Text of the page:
City asks AG to rule on fire truck

Published 4:01 am Friday, May 4, 2018

Several residents of the neighborhood where Doyle Creel has a full-sized fire engine set up on private property in an A-1 Residential Zone as an advertisement for his Bogalusa Grill have protested whether the fire engine should be allowed.

Henry Rayford and Richard Brister, in particular, have repeatedly voiced their opposition to the city council.

On Tuesday, the council voted 5-2 to ask Louisiana Attorney General Jeff Landry’s office whether the fire engine should be allowed, according to existing city law.

The two council members who voted against asking for the interpretation were Teddy Drummond and Scott Ard.

“It (the fire engine) should have been moved,” Rayford said.

“We want to put this to bed,” council vice president Sherry Fortenberry said.

“I think this should clear it up,“ said councilman Brian McCree.

The remaining two resolutions passed unanimously. One was a resolution to accept the municipal Water Pollution Prevention Environmental Audit Report. According to the audit report, the average monthly water flow is 1.484 million gallons per day, and it did not exceed 90 percent of the permit limits at any time this year.

The report goes on to say that the mechanical treatment plant has a trickling filter, an aerated lagoon, and a stabilization pond. The total point value is 40 out of a maximum of 50.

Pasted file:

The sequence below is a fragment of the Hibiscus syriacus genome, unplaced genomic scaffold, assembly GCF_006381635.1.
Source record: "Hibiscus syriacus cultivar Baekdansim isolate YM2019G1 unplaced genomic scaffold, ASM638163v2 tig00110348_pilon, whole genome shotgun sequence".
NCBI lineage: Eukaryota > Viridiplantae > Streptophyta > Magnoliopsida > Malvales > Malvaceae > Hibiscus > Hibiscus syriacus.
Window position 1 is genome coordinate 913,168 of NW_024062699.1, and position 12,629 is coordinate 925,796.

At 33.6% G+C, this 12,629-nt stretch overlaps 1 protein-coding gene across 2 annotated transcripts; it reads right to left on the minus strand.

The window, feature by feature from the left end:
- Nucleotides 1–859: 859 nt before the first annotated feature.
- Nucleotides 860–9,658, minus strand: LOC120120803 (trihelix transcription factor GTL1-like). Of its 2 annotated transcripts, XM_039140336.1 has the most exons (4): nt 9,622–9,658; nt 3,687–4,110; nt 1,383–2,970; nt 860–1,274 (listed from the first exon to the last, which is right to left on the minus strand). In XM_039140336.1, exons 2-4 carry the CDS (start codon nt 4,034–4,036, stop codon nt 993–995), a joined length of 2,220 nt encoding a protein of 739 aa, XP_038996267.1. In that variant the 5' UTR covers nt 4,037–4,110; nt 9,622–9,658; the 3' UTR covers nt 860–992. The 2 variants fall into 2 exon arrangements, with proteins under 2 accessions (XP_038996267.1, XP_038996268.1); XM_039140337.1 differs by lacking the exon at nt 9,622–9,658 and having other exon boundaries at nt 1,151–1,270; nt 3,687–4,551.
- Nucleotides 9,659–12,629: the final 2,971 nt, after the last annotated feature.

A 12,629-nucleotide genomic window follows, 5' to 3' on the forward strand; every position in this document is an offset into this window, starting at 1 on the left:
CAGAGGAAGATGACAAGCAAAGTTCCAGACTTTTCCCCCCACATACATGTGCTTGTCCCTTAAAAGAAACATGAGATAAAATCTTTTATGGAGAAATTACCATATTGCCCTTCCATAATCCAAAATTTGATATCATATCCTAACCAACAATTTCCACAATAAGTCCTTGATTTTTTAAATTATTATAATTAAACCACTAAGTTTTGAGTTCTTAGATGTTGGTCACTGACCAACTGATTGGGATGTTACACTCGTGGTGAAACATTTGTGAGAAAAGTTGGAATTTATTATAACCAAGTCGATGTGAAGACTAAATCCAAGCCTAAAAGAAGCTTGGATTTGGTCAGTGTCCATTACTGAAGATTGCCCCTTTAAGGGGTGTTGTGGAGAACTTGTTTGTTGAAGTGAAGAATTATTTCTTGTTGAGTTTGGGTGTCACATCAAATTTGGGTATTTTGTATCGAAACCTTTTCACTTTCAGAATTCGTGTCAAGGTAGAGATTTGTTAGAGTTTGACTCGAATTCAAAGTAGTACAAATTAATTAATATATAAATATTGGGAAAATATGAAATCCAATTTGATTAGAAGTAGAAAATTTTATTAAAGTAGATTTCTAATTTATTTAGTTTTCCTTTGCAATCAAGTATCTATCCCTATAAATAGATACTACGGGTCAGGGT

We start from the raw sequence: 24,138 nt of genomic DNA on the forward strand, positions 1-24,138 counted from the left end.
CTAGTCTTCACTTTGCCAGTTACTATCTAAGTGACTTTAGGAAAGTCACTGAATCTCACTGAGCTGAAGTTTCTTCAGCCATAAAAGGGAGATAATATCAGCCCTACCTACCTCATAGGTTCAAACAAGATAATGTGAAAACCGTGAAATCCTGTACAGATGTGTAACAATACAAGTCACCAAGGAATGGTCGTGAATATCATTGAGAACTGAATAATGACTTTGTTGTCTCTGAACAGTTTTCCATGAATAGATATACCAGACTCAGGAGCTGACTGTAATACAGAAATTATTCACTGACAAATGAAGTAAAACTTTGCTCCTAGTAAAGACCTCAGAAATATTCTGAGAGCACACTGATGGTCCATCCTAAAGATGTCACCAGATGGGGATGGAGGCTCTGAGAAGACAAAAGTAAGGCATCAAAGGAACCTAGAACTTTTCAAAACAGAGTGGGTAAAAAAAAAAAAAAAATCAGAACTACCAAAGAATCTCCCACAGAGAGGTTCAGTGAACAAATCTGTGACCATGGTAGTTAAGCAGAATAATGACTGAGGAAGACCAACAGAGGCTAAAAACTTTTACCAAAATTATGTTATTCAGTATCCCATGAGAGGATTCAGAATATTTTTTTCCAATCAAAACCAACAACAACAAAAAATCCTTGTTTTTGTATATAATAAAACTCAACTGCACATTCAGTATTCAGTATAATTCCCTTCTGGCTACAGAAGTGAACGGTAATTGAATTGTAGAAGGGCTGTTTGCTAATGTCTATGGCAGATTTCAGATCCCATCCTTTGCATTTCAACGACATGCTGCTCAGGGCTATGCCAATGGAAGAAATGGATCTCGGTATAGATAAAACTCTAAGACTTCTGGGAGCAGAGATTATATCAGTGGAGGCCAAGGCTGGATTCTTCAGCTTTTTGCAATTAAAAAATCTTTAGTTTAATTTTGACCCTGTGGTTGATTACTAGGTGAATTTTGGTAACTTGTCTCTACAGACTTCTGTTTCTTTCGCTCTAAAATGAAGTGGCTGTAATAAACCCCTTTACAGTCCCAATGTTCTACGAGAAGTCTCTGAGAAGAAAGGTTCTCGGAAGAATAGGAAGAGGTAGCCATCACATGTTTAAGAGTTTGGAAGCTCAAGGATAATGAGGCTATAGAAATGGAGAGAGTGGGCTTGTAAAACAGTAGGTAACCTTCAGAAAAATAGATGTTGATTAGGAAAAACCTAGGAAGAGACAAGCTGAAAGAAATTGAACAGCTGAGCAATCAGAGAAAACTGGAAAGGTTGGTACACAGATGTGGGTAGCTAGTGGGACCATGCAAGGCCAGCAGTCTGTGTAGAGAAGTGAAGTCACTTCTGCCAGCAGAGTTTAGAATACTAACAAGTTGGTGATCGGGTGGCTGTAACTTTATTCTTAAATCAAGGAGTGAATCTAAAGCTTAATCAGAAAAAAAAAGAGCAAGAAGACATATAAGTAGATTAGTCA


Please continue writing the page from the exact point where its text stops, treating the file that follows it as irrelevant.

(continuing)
The other was a resolution to authorize the Bogalusa mayor to execute those documents and agreements required to implement the grant under the Community Development Block Grant Disaster Recovery Program through the Restore Louisiana infrastructure: FEMA Public Assistance Nonfederal Share Match Program for the city of Bogalusa in the aftermath of 2016 severe storms and flooding events.

Director of Administration Stacy Smith said a state grant from the Louisiana Office of Community Development Disaster Recovery Unit was actually going pay up to a 25-percent reimbursement to the city, mostly for work in Cassidy Park.

“This reimbursement is for projects totaling $638,675,” Smith said. “For some reason, one of the reimbursements from the state is calculated at less than 25 percent. I am going to get with the Office of Community Development to find out why.

“And as I stated in the meeting last night, the reimbursement amount of $142,000 is subject to change once we issue additional requests. I am meeting with our representative from GOSHEP (Governor’s Office of Homeland Security and Emergency Management) next week to finalize everything.”

The council also introduced two ordinances. The first was an exception to Ordinance 2511 pertaining to underground burials; depth in Bogalusa Cemetery and Ponemah Cemetery and burial work.

The second would approve a rezoning request from A-2 Residential to B-1 Business to put a snowball stand on the property of Curtis Allen.

Those ordinances will have action taken during the next council meeting on Tuesday, May 15.